Tuesday, March 5, 2013

Are you a trouble maker?


When you confront and question the authority of someone who has more physical force than you do, are you looking for trouble? Should you know better and try not to anger those in power?

These are the questions that resulted from my recent encounter with a Facebook post by the campus police at my university. They posted a surveillance photo of two individuals and were looking for help in identifying them for the purpose of bringing them for an interview. After asking the police a few questions on their Facebook page, I was given an answer that the motive for interviewing these two individuals was that they were seen walking in "non-public areas" and that some university staff members labeled these individuals as "suspicious". However, there was no clear definition of "non-public" areas or if being in these areas was an offence of any sort. The police stated that walking in "non-public areas...is generally not an offense although there could be contraventions under the Trespass to Property Act." However, they did not explain when and how walking in these "non-public" areas stops being a legitimate exercise of one's freedom of movement and starts being trespass of property.

Thus, we have to conclude that the only offence of these two individuals at this point, according to the police, is that their location and physical appearance were not pleasing to some staff members. The police stated that they "routinely" follow this procedure when there are such complaints.

My initial plan was to examine and question this policy. After all, the fact that some activities are "routinely" done does not automatically make those activities right or justified. To illustrate this point, let us use an extreme example of routine operations performed by state authorities in the past. In World War 2, thousands of Jews were routinely killed in gas chambers. Does this mean that it is ok to kill Jews? Second, is just looking "suspicious" to some people a sufficient reason for being forced to talk to some people (i.e., the police) you may have no desire to talk to?

I'm sure I looked suspicious to many people many times. To illustrate this, we can take a look at the photo on the right. It was taken this morning while I was going to work. The individual in this photo looks suspicious to me. The way he is dressed and his facial expression look like a cause for concern to me. If I didn't know that this individual is someone with a PhD in economics on his way to work, a proud father of two happy children, a loved husband and son, a recipient of multiple academic awards and scholarships, and a person whose worst offence was a "rolling stop" at an all-way stop sign, I would be weary if I saw him in a "non-public" area. I would think this individual may be a safety concern. But, is my suspicion a sufficient condition for interfering with this individual's freedom. Is my subjective judgment, based only on his physical appearance, sufficient for forcing him to justify his presence at a particular place? Does my suspicion imply he is supposed to justify his freedom to someone even though he has not committed any crime? I will leave the answering of these questions to you.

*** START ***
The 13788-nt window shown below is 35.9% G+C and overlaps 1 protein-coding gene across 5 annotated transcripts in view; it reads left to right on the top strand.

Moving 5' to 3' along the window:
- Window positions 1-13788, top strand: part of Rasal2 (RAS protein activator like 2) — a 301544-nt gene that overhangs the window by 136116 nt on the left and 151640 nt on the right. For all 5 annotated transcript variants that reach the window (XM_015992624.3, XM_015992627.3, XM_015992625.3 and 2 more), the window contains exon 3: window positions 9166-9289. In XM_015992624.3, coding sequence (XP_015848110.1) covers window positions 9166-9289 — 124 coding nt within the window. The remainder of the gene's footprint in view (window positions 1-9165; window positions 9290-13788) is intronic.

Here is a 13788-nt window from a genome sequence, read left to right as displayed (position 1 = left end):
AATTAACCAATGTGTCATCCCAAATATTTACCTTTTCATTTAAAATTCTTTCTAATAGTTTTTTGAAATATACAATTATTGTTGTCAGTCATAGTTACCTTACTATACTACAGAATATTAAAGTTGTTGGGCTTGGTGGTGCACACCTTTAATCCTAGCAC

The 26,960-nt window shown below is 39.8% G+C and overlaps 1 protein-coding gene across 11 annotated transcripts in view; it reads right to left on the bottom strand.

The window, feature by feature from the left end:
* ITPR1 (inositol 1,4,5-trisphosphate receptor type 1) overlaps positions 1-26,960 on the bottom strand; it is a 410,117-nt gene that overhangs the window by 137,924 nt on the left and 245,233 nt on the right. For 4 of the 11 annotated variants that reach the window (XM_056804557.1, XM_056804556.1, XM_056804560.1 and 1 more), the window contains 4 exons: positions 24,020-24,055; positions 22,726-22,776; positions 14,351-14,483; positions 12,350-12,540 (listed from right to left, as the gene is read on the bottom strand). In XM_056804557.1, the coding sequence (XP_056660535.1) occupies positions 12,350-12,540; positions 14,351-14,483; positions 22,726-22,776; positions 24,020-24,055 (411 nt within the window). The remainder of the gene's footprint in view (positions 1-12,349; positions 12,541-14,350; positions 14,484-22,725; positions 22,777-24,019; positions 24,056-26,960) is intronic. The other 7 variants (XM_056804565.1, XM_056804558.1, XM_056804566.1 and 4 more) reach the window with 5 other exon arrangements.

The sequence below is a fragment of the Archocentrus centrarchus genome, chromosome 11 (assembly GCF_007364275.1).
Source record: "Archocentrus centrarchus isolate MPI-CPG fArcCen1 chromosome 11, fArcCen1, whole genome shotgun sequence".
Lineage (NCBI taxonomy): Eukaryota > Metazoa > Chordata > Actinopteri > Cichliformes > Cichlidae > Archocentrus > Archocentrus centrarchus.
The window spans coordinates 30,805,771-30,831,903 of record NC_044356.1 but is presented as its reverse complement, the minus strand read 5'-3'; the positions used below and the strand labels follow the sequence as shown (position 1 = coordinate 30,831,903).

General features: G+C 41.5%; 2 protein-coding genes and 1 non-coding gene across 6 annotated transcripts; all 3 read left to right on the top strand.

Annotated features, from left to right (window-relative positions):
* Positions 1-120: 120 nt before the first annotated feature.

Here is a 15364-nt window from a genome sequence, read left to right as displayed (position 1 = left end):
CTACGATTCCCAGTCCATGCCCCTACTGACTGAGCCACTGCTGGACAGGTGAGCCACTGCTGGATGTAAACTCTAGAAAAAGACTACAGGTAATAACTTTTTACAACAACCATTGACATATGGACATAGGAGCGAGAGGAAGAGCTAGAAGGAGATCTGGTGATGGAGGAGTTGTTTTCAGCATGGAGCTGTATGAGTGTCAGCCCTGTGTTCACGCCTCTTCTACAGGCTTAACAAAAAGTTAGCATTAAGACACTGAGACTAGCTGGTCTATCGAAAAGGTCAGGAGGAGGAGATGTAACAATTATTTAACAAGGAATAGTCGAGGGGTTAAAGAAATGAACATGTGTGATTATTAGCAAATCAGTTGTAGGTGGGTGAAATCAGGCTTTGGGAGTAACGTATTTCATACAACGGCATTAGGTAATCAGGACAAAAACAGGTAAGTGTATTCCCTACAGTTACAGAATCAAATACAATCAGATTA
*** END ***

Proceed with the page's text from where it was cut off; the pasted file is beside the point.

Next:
Something else caught my attention--the reaction of one of my family members to my plan to post the above questions on the university police Facebook page. That family member said: "You're really looking for trouble." Although this was said in a semi-humorous tone, we both knew that the truth behind it wasn't all that funny. What it meant is that, when you provoke those in power, you better be prepared for the consequences.

But, there is something more to this statement than that. There is an implied judgment in it--it is you that is causing trouble, not the person in power. Somehow, he or she has no choice but to retaliate, to punish, and it is up to you to choose whether you want to be punished or not. It is your fault if you get punished. All of a sudden, we turn to labeling you as the trouble-maker without the slightest question about the moral justification for the actions of the person in power.

Without intention of equating this situation with any tyrannical regime, I will draw a few implications from this experience. No wonder it took special kind of intellectual and spiritual strength to oppose tyrannical regimes in the past when a typical reaction to those that attempt to oppose or question any authority is that they are troublemakers. No wonder there weren't more people like Mahatma Gandhi or Martin Luther King. It takes a special kind of courage to be a "troublemaker" in a society where force of the powerful is seen as a law of nature, unchangeable, and morally unquestionable.

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